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A problem we often face is progress. Normally, progress isn’t much of a problem for most people. At least it’s not a problem if they’re experiencing some progress toward their Aim. With a Work Aim, progress is measured differently than it is measured with a Life aim.

If you have a Life aim to earn a specific amount of money in a stated period of time you know if you are making progress, because you can count the money you’ve collected. Then, you are able to adjust your aim accordingly. What then, you may fairly ask, is the difference with a Work Aim? The Work teaches we cannot do. The Work further says that what we think we know, we actually only imagine. Where does all this theory leave us?

All these words, sayings, and teachings are only theory, until we apply the ideas in our own selves and see for our own selves that they are true. Until that happens we will remain in imagination, not realizing that what we know to be true is not what the Work says is true.

To determine progress with a Work Aim we must be able to define progress from a Work point of view rather than a Life point of view. Let’s take, as an example, the basic Work Aim of awakening. To further this Aim, we wish to remember ourselves several times a day. At the end of the day, we find we have completely forgotten our Work Aim, not remembering it, or ourselves! We’ve failed from the perspective of Life. From the Work perspective, however, we have succeeded. We have begun to realize we can’t remember ourselves several times a day. How is this success? It’s a success because we have verified what the work teaches – that we can’t remember ourselves. This verification is absolutely essential.

When the Work says we can’t do it isn’t talking about doing in an ordinary, Life sense. It’s talking about doing in a Work sense. From a Life point of view I am able to do the task of brushing my teeth – if I remember to brush my teeth. The more often I aim at brushing my teeth, the more I increase my chance at both success and failure. If you aim at brushing your teeth after every meal, you may remember. If you’ve worked, put forth right effort about brushing your teeth, you have a better chance of remembering. If nothing else gets in the way after your meal, you may be able to brush your teeth after you eat. If the house doesn’t catch fire after you eat you might remember to brush your teeth. In an ordinary sense we can do this, if doing is defined as brushing our teeth. If it’s defined as remembering to brush our teeth after every meal, we begin to see we can’t do every time. Why? According to the Work, we can’t do unless we can do every time. If we can’t do every time, it’s because we sleep instead.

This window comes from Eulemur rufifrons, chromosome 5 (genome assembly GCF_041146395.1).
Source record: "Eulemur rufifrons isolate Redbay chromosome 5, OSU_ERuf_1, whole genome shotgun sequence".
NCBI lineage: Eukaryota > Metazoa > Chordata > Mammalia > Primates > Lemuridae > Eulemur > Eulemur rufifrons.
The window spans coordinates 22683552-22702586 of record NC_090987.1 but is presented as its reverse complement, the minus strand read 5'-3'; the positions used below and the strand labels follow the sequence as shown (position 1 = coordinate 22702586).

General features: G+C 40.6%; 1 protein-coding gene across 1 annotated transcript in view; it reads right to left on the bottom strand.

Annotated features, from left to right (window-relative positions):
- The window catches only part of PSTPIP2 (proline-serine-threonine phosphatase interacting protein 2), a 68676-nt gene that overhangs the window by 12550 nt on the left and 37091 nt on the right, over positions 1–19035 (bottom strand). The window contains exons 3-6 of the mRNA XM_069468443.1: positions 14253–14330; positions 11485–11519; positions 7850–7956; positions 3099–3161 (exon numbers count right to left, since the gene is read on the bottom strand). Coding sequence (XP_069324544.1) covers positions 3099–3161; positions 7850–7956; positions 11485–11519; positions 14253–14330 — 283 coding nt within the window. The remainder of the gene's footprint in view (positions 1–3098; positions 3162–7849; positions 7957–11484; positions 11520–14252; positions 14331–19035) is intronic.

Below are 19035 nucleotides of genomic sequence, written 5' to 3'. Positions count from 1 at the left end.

Determining if we are growing or not by counting how many times we have been able to remember ourselves is not the Aim of the Work. The Aim of the Work is to help us see something important: we are not what we think we are. From a Life perspective this doesn’t make us feel good about ourselves. Viewing Work progress from a Life standpoint can make us feel quite bad about ourselves, our progress, and our growth toward becoming a New Man.

It’s important to refrain from identifying with little I’s that mechanically react to not being able to remember ourselves. This Fourth Way is the Way in life. That means our practice of the Work, our Work exercises, are done in daily life, not in a lab somewhere apart from daily life. It also means we could apply Work ideas in a lab somewhere, if life has taken us to such a lab. The growth experienced is not found in the result. It’s found in the process – the process of applying Work ideas to our own selves in ordinary life, every day. If we only Work in a lab somewhere, we are not practicing the Fourth Way. We may be practicing the second Way, the Way of the Monk, where the lab is a monastery.

In the Fourth Way it is said, I can work, not, I can grow. You can’t do, so you can’t grow yourself. The Work can do, and it can grow you.

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About Esoteric Talks

"No good deed goes unpunished."

The person most frequently credited as the originator of the phrase is playwright Clare Boothe Luce. Also credited have been playwright Noel Coward, writer Oscar Wilde, journalist Walter Winchell and the late Washington Post writer Bill Gold. The original idea is probably an ancient proverb.

Appearing cynical on the surface, a closer examination of human nature reveals the False Personality to be incredibly vengeful and petty due to its hubris.

Plato has Socrates say, "An unexamined life is not worth living." The reason no good deed goes unpunished is because most people are living lives not worth living. If you feel a sting, that probably means you are spending more time and energy examining the lives of others than you are examining your own.